XXIV - Travel Diaries

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Each city-state is the same. Each visit repeats on itself until only the cultural, physical, and architectural differences of the locations inform us of where we are.

We go first to the Nahultecs, buried deep in the middle of a dense rainforest on the edge of Aundus. No roads or trails lead towards their great settlement. I play as if the goddess is leading me into the depths of the thick jungle, led by bright, flashing lights. I shoot little stars out ahead of me, they pop and spark with the short-fuse light of bottle rockets.

The Nahultecs are sanguinary people that rely on blood sacrifice and hedonistic rituals. They offer still-beating hearts of humble men to their grim-faced idols of the goddess. Their version of her is as different from the true-to-life sculptures in the Aundun temples as can be imagined: plump and short with round hips and heavy, sagging breasts. She wears a mantle of florid feathers spraying out around her — an aura of teal, purple, navy, and emerald. 

Stepped pyramids made of grey stone and decorated with vivid murals painted in bold strokes of primary colors dot the landscape. Their temples are carved from damp, dark mountains, the outer walls polished and glistening in sultry sunlight. Bubble-like hieroglyphs of serpents, jaguars, and monkeys scurry in cartoonish relief across the walls, depicting their history.

Upon our arrival, the Chief slaughters a pig, goat, cow, and monkey in our honor. I stop them before they can kill a man that sits placidly chained to an altar, watching with quiet expectation and acceptance as the steps of the pyramids run crimson. The fresh blood, glistening and sticky, clings to the porous stone; the air buzzes with the metallic burn of copper, pricking our tongues. Flies swarm and drone near our ears.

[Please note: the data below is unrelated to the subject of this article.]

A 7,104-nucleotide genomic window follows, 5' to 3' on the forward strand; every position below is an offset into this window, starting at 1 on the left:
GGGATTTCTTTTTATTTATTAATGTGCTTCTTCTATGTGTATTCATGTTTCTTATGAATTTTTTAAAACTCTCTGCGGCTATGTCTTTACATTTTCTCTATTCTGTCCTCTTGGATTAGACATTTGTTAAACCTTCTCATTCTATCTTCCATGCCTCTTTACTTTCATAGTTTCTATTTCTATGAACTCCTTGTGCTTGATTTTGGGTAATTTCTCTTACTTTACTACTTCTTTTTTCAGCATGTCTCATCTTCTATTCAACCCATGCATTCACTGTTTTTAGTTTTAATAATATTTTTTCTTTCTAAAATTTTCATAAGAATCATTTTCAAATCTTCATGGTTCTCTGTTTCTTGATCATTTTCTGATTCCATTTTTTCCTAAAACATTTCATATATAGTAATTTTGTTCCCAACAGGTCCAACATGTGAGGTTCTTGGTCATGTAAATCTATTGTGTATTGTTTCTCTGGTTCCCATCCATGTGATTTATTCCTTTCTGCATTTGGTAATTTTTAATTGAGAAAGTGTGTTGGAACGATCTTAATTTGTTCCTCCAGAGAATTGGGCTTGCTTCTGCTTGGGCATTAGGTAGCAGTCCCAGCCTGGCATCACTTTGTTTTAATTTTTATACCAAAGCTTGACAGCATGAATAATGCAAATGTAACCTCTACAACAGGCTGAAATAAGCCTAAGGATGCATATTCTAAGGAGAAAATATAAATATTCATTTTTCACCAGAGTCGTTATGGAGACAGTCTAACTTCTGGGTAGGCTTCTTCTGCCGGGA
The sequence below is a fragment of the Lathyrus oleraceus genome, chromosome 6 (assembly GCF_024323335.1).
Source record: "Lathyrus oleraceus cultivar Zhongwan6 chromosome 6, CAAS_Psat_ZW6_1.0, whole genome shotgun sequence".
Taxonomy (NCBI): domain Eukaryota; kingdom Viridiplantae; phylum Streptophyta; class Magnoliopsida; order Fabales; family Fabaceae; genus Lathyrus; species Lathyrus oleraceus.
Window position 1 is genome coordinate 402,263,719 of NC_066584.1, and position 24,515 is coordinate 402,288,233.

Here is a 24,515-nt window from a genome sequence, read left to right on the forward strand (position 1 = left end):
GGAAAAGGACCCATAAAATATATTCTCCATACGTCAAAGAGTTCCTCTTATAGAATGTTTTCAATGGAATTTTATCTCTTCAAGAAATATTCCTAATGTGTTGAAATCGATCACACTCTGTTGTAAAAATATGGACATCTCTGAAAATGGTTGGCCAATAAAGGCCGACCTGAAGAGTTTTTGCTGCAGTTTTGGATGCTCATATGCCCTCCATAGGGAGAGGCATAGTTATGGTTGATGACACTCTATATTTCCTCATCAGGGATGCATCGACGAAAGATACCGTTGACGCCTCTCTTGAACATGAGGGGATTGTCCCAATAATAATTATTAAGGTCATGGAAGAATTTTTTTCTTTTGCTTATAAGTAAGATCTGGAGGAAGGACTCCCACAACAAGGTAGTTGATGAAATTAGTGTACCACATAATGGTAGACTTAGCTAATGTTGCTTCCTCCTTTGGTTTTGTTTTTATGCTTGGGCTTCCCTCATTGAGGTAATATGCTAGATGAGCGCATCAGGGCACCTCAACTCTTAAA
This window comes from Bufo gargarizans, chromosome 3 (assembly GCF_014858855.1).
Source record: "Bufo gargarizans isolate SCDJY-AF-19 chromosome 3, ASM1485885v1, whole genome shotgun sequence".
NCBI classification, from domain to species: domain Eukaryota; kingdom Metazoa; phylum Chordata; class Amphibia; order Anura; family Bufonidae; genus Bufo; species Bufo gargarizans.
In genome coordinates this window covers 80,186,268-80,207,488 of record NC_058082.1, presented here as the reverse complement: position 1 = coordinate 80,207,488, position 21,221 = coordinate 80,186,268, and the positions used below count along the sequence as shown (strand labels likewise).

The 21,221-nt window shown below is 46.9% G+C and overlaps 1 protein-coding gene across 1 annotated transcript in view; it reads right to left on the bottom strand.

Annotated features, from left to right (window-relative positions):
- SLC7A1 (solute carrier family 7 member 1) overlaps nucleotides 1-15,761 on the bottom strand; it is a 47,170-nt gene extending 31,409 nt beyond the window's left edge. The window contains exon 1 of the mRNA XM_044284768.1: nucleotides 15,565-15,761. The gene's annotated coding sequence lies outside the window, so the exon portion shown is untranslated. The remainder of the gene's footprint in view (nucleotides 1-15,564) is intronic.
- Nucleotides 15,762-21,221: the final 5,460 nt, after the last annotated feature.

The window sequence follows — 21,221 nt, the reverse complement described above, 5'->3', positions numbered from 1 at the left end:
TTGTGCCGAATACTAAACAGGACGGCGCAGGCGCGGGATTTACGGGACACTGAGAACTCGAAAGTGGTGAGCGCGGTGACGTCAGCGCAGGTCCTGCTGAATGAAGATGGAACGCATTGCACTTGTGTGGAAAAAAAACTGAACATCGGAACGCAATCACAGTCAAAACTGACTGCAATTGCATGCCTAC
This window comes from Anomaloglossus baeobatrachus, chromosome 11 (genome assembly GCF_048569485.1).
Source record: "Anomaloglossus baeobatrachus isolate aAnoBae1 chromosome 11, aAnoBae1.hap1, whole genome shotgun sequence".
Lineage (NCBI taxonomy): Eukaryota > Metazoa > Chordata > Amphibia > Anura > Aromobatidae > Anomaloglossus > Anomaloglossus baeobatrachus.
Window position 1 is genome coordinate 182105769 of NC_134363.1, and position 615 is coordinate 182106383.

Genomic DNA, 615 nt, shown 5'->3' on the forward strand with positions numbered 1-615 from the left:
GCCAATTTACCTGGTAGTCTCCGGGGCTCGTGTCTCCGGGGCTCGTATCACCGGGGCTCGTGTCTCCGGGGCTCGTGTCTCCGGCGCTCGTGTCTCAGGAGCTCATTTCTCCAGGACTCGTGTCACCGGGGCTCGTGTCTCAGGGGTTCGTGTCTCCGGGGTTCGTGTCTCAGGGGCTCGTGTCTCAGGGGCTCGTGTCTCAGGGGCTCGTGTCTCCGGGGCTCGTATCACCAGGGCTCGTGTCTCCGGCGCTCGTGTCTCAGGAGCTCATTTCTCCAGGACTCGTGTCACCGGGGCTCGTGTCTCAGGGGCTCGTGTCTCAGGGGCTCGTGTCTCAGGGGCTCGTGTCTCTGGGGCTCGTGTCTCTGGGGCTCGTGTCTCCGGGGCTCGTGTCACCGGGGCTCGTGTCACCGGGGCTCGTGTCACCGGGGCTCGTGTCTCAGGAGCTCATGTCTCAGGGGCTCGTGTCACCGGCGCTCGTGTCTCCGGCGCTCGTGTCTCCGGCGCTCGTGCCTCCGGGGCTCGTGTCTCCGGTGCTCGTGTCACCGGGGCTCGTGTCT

I speak to the kingdom's elders in fluent Nahulatezch, and while they are receptive to our message, Adras and I have to earn their trust by more violent and showy means. To prove our devotion to the goddess, Adras and I accept the challenge of a ritual bath.

We step into shallow, empty pools and are told to sacrifice an ox each. We're instructed to bathe in its blood and consecrate ourselves to the goddess with a writhing, hypnotic dance. I nearly blow my cover when a priest pushes a heavy, ornate golden knife into my hand. The ox blinks drowsily, I see myself reflected in her dark, pathetic eyes. I never asked for or demanded blood sacrifice — any sacrifice — but one look at the hard-set jaws on the elders makes me gulp. There is no way around this. No way they will trust Adras and me without it. The entire experience makes me woozy. After, Adras and I scrub ourselves for hours in a nearby river, both of us nauseated by the ordeal. We pause our bathing several times to scurry to the bank and vomit into lush, waxy palms. It takes days to remember what cleanliness feels like.

By the light of mellow campfires, I slip into the fearsome countenance of their goddess and forbid the further practice of blood sacrifices, human or animal.


Next, we visit the Chiap people. Experts in the production of grain and the growers of most of the food for the larger, Eastern city-states. They set culture and tradition on a high pedestal, creating and observing intricate rituals for everyday experiences, preferring non-verbal communication to brash, harsh speaking. 

We bake in saunas and boil in hot pools before embarking upon hours-long ceremonies of serving tea and eating bright, botanical dishes. Entering and exiting another's home takes two hours, minimum. Our eyes flit with choreographed dance steps that communicate our intentions and desires without too many words spoken — lest the silence and peace be disturbed by the brute force of slippery whispers.

The Ciap do not worship the goddess, and like Adras' people, are without religion. While we visit, he is a more valuable ambassador for our cause than I. When we do speak with the counselors and ancient rulers of the cities, Adras' voice is the one that tinkles in Chiapesque with bright awe about the miracles I have wrought and how the promise of my religion doesn't sabotage free thought.

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